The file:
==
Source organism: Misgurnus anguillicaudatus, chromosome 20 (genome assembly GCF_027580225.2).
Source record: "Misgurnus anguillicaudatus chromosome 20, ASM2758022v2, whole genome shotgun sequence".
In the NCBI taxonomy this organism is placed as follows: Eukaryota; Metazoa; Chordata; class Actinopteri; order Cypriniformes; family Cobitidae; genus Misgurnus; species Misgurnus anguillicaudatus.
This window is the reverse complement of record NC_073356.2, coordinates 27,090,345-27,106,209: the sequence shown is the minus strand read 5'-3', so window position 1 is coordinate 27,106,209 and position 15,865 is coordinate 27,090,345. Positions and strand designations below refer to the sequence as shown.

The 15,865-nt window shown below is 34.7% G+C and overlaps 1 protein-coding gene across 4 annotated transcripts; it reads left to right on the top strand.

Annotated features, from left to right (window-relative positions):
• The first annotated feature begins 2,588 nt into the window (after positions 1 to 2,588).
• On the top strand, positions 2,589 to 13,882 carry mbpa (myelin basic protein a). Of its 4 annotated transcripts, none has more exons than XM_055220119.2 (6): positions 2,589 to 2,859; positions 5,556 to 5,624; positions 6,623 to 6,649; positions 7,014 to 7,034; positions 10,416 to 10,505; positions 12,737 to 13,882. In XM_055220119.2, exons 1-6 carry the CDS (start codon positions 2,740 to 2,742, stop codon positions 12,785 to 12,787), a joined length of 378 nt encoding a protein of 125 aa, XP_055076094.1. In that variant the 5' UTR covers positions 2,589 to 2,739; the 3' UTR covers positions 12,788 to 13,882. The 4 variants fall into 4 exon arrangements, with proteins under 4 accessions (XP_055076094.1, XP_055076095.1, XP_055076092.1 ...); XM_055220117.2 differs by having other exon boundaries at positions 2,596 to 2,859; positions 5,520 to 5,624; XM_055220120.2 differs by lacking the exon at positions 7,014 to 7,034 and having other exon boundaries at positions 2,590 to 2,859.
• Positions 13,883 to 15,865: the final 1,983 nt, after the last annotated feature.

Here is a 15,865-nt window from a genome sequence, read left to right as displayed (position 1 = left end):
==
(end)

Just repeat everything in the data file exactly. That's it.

Source organism: Misgurnus anguillicaudatus, chromosome 20 (genome assembly GCF_027580225.2).
Source record: "Misgurnus anguillicaudatus chromosome 20, ASM2758022v2, whole genome shotgun sequence".
In the NCBI taxonomy this organism is placed as follows: Eukaryota; Metazoa; Chordata; class Actinopteri; order Cypriniformes; family Cobitidae; genus Misgurnus; species Misgurnus anguillicaudatus.
This window is the reverse complement of record NC_073356.2, coordinates 27,090,345-27,106,209: the sequence shown is the minus strand read 5'-3', so window position 1 is coordinate 27,106,209 and position 15,865 is coordinate 27,090,345. Positions and strand designations below refer to the sequence as shown.

The 15,865-nt window shown below is 34.7% G+C and overlaps 1 protein-coding gene across 4 annotated transcripts; it reads left to right on the top strand.

Annotated features, from left to right (window-relative positions):
• The first annotated feature begins 2,588 nt into the window (after positions 1 to 2,588).
• On the top strand, positions 2,589 to 13,882 carry mbpa (myelin basic protein a). Of its 4 annotated transcripts, none has more exons than XM_055220119.2 (6): positions 2,589 to 2,859; positions 5,556 to 5,624; positions 6,623 to 6,649; positions 7,014 to 7,034; positions 10,416 to 10,505; positions 12,737 to 13,882. In XM_055220119.2, exons 1-6 carry the CDS (start codon positions 2,740 to 2,742, stop codon positions 12,785 to 12,787), a joined length of 378 nt encoding a protein of 125 aa, XP_055076094.1. In that variant the 5' UTR covers positions 2,589 to 2,739; the 3' UTR covers positions 12,788 to 13,882. The 4 variants fall into 4 exon arrangements, with proteins under 4 accessions (XP_055076094.1, XP_055076095.1, XP_055076092.1 ...); XM_055220117.2 differs by having other exon boundaries at positions 2,596 to 2,859; positions 5,520 to 5,624; XM_055220120.2 differs by lacking the exon at positions 7,014 to 7,034 and having other exon boundaries at positions 2,590 to 2,859.
• Positions 13,883 to 15,865: the final 1,983 nt, after the last annotated feature.

Here is a 15,865-nt window from a genome sequence, read left to right as displayed (position 1 = left end):